Church of England appeals to Philip Hammond to keep plan to reduce FOBTs stakes

  • Bishop Alan Smith appeals to Philip Hammond not to give up on plan to reduce FOBTs stakes
  • Chancellor Hammond and the government find themselves in a very peculiar position over FOBTs

The drama surrounding fixed odds betting terminals (FOTBs) in the UK continues. In the latest developments, a senior bishop of the Church of England appealed to Chancellor Philip Hammond ‘not to go soft on FOTBs,’ because they represent a big evil for the society.

Bishop Alan Smith emphasized that lives of many people are damaged by the presence of FOTBs, and asked the government not to stay undeterred in their intentions to drastically lower the maximum bet amount.

 Chancellor Philip Hammond and Bishop Alan Smith
Chancellor Philip Hammond and Bishop Alan Smith

Between the rock and a hard place

UK ministers have been considering the idea of lowering the maximum bet amount for fixed odds betting terminals for a few months now. The idea that’s being tossed around is to lower the limit from the current £100 stakes all the way down to £2. By doing this, the government hopes to significantly reduce the damage done by FOTBs.

However, the plan isn’t that easy to implement, as there are numerous factors to consider. First and foremost, by reducing the stakes, the Treasury would create a situation where they would lose around £400 million in revenues every year, which could be a crippling blow for the budget.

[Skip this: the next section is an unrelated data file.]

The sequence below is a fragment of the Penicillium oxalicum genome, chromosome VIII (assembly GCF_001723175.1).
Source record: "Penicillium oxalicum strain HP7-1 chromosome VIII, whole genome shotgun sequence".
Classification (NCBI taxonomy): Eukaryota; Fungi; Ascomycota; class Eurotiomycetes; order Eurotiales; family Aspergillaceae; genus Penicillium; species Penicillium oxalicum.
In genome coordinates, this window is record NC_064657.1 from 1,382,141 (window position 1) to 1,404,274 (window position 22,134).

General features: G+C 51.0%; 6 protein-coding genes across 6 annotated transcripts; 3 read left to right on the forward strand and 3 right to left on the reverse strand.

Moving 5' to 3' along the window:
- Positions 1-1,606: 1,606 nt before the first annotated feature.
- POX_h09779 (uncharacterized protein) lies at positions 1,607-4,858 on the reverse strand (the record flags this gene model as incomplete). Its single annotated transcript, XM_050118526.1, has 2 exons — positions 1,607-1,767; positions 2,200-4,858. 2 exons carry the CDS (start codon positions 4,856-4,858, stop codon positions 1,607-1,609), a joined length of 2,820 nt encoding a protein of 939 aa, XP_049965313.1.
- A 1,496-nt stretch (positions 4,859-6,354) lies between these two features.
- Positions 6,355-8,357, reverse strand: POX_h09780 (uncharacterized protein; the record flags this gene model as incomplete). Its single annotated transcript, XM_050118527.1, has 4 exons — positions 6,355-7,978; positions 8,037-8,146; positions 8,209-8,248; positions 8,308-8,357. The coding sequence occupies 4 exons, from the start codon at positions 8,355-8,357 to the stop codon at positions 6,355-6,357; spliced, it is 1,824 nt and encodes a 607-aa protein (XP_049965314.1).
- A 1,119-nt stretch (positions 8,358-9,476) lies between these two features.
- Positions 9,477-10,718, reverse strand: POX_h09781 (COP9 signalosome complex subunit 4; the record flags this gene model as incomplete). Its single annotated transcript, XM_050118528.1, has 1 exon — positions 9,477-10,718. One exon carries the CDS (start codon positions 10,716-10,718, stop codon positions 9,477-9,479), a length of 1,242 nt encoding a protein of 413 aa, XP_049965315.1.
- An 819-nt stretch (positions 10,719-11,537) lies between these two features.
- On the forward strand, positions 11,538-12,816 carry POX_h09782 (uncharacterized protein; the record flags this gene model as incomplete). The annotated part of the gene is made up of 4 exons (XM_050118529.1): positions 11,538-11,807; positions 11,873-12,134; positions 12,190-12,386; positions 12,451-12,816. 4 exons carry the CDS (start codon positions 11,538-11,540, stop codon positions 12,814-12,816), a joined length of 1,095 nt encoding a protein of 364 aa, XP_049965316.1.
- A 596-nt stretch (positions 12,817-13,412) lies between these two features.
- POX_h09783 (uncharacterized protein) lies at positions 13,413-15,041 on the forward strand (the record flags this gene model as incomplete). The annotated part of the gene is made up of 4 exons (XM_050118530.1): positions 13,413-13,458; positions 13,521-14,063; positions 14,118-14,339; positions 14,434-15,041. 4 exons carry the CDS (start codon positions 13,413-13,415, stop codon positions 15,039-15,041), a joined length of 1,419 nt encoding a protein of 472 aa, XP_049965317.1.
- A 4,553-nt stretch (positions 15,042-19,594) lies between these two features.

Figuring out priorities

In his appeal, Bishop Smith explained he understood the government concerns, but he emphasized that the damage done by FOTBs is just too great. According to several reliable sources, UK players lost around £1.8 billion last year alone, and he warned the minister the effects of these losses are felt every single day.

Since 2009, FOTBs losses have increased dramatically, soaring 73%, although the number of terminals in the country has increased by just 9%. Right now, there are around 35,000 FOTBs scattered across the UK, although critics claim that there is a much bigger concentration of these slot machines in poorer neighborhoods.

Philip Hammond, who is current Chancellor of the Exchequer is thus faced with a tough task of determining priorities. On one side, numbers cited by the Church of England and other critics speak for themselves. On the other, the government is in a tough spot as several other ideas to pump more money into the budget have been abandoned, and the government borrowing adds even more pressure to keep the money rolling in.

On top of it all, many of the High Street bookmakers have expressed concerns that these drastic measures could force them out of business, which would mean many UK residents would lose their jobs.

So, despite strong pressure coming from different sides, the UK government will have to carefully weigh their options before making a decision with such far-reaching and overwhelming consequences.

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